RFE/RL MEDIA MATTERS, Vol. 4, No. 4, 3 March 2004
2003 MEDIA OVERVIEW: JOURNALISM STILL DIVIDED ALONG
By Patrick Moore and Luke Allnutt
Bosnia-Herzegovina remains a society
firmly divided along ethnic lines. The general elections held on 5 October 2002
saw the return to power of the three nationalist parties that governed during
the 1992-95 conflict. But just as these politicians have generally been
sufficiently clever not to try blatantly to turn the clock back, the media have
also not returned to the hate speech common during the war.
In the years since the Dayton agreements
were concluded at the end of 1995, strict international regulation of
broadcasting licenses and frequencies has gotten the hate-mongers off the air
and kept them off.
Not so in the print media. Experts say
it is not simply that newspapers support particular political parties -- this is
common even in established democracies -- but that reporting, for the most part,
can be sensational, unbalanced, and irresponsible. According to Freedom House's
Annual Press Freedom Survey 2002, Bosnia's media outlets are still "mainly
established on the basis of party or ethnic interests." That remains largely
Depressed economic conditions keep
newspaper-circulation figures low in Bosnia. Although the figures remain
sketchy, most of the larger national and regional papers have circulations of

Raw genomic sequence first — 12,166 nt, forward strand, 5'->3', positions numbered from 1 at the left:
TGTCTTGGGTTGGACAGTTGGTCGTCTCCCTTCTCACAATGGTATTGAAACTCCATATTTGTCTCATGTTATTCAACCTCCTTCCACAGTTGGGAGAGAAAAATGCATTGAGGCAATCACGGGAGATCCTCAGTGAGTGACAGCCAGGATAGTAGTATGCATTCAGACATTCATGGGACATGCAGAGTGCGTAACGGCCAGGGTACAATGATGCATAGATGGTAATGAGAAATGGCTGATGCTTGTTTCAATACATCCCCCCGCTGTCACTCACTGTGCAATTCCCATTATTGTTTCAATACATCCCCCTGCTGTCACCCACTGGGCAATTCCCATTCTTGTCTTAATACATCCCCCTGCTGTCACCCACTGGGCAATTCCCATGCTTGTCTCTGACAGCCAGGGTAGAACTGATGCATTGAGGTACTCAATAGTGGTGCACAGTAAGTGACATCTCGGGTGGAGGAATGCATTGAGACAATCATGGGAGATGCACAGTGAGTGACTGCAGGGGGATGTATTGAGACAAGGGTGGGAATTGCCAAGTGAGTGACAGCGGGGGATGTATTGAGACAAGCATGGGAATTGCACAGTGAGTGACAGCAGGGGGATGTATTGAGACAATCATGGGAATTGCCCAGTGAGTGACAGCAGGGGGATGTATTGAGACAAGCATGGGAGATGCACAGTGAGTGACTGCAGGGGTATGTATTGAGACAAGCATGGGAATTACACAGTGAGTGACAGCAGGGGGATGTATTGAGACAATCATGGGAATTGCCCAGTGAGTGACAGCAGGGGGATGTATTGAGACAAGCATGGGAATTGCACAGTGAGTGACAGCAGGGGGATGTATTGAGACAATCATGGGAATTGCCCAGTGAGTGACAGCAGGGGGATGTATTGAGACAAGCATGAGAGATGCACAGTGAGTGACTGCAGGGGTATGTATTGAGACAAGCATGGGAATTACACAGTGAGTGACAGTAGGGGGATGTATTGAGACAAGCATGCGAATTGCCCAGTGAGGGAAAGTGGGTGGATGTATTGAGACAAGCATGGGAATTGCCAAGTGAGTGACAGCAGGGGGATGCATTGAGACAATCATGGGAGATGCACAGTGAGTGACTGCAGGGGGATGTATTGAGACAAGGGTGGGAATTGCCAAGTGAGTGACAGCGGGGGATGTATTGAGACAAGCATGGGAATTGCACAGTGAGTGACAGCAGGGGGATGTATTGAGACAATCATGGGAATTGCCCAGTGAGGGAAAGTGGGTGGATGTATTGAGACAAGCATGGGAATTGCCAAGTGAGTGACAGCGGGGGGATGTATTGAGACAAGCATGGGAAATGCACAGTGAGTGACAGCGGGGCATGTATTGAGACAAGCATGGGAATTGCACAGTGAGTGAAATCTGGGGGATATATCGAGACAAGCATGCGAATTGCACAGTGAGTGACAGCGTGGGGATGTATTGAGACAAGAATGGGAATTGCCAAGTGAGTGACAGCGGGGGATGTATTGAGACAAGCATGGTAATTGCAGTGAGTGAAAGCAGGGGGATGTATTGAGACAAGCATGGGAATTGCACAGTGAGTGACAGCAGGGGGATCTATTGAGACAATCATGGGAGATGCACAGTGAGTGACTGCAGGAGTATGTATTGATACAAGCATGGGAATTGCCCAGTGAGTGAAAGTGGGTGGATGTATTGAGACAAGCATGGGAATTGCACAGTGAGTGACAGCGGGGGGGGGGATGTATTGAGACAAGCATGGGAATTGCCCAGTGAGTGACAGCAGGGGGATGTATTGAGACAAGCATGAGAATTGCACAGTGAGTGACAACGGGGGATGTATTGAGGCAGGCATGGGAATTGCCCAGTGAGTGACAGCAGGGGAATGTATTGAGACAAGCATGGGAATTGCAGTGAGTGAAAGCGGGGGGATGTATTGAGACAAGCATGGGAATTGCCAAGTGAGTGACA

somewhere between 10,000 and 50,000 copies.
Pluralism has not led to improved
standards. Reporting in newspapers still depends on rumor and anonymous,
"well-informed" sources, especially if they can be used to discredit political
Many observers agree that "Oslobodjenje"
is resting on the laurels it received for its dogged determination to continue
publishing during the wartime siege of Sarajevo. Its main competition in Muslim
areas is "Dnevni avaz," which is widely seen as close to the Office of the High
Representative, although its roots are in the Muslim Party of Democratic Action
(SDA). "Oslobodjenje" also publishes abroad for the large and important diaspora,
which includes refugees and "Gastarbeiter."
In Croatian areas, dailies from Croatia
predominate, including ones with special supplements for Herzegovina. The main
Croatian dailies have long been available for the diaspora.
In the Republika Srpska, the most
serious daily is "Nezavisne novine" from Banja Luka, which many observers
consider more balanced and informative than "Oslobodjenje" or "Dnevni avaz," to
say nothing of the nationalist Serbian papers. Serbs throughout the former
Yugoslavia were traditionally known as avid daily newspaper readers, although
tough economic conditions have taken their toll. For the diaspora, the only
Serbian daily is the Frankfurt-based "Vesti," which concentrates on Serbian
affairs but often runs articles and interviews on the Republika Srpska.
In Bosnia, there is a common perception
that journalists are just corruptible players in a dirty political game. High
Representative Paddy Ashdown has publicly noted the link between biased
journalism and widespread popular cynicism about politics.
The death and funeral of former Bosnian